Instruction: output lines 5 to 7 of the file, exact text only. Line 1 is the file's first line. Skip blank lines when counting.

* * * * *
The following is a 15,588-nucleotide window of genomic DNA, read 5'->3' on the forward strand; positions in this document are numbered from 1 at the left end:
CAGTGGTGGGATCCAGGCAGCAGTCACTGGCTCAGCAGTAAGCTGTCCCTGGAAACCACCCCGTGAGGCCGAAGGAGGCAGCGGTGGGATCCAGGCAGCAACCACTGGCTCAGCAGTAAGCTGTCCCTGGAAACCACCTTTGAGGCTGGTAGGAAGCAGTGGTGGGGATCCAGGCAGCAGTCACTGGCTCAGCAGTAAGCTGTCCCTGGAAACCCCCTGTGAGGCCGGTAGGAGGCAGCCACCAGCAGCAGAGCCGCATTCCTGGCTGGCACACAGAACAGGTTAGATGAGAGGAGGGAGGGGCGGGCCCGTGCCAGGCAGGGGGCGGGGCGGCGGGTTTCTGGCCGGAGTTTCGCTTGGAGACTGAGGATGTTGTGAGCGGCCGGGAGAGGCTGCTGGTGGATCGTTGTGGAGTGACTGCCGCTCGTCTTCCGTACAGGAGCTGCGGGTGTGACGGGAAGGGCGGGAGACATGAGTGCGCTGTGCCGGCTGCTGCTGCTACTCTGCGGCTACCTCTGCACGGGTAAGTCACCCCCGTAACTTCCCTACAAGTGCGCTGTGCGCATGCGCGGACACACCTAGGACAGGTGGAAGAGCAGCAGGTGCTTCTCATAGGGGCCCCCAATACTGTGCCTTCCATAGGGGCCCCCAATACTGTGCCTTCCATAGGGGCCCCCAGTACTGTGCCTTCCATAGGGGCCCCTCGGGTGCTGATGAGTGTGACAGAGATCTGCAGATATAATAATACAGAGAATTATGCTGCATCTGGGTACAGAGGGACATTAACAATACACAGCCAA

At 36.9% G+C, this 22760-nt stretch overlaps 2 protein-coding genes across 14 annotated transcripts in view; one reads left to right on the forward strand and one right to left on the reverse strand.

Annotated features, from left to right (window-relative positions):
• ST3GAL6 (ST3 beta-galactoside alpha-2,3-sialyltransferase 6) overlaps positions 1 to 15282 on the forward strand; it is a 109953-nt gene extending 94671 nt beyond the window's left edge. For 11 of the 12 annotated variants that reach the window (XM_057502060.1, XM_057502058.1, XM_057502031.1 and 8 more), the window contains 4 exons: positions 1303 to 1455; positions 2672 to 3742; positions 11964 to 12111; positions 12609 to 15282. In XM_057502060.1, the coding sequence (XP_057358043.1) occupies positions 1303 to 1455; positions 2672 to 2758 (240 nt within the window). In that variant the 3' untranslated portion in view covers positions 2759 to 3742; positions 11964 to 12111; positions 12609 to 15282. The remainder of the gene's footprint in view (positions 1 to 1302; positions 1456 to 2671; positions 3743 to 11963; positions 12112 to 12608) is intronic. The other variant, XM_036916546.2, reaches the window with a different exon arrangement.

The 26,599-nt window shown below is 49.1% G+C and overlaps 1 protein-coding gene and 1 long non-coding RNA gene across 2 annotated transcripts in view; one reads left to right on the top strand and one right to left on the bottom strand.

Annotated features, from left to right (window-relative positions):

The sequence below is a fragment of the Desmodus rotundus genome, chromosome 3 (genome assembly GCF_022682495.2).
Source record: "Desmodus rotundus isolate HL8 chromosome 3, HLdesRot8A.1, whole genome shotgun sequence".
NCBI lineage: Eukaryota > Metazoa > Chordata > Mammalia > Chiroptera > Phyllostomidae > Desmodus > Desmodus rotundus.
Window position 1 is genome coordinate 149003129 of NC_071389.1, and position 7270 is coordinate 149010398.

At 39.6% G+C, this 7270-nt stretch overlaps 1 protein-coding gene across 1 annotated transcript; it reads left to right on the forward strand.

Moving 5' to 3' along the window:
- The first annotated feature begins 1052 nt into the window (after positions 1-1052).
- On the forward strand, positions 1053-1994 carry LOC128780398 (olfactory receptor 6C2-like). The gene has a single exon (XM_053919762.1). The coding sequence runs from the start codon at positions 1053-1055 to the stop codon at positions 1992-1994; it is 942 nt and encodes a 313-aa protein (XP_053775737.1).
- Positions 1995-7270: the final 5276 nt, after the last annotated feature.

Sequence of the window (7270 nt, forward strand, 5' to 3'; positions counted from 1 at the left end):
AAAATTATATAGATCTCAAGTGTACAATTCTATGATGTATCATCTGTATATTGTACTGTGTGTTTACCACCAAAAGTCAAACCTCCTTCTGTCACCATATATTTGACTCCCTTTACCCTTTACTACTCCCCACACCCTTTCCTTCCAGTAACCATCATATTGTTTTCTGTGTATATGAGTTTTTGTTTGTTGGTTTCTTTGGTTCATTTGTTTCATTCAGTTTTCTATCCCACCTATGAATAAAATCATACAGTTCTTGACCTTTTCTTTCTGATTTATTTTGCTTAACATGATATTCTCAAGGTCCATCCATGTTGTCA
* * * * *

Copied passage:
• ST3GAL6 (ST3 beta-galactoside alpha-2,3-sialyltransferase 6) overlaps positions 1 to 15282 on the forward strand; it is a 109953-nt gene extending 94671 nt beyond the window's left edge. For 11 of the 12 annotated variants that reach the window (XM_057502060.1, XM_057502058.1, XM_057502031.1 and 8 more), the window contains 4 exons: positions 1303 to 1455; positions 2672 to 3742; positions 11964 to 12111; positions 12609 to 15282. In XM_057502060.1, the coding sequence (XP_057358043.1) occupies positions 1303 to 1455; positions 2672 to 2758 (240 nt within the window). In that variant the 3' untranslated portion in view covers positions 2759 to 3742; positions 11964 to 12111; positions 12609 to 15282. The remainder of the gene's footprint in view (positions 1 to 1302; positions 1456 to 2671; positions 3743 to 11963; positions 12112 to 12608) is intronic. The other variant, XM_036916546.2, reaches the window with a different exon arrangement.

The 26,599-nt window shown below is 49.1% G+C and overlaps 1 protein-coding gene and 1 long non-coding RNA gene across 2 annotated transcripts in view; one reads left to right on the top strand and one right to left on the bottom strand.

Annotated features, from left to right (window-relative positions):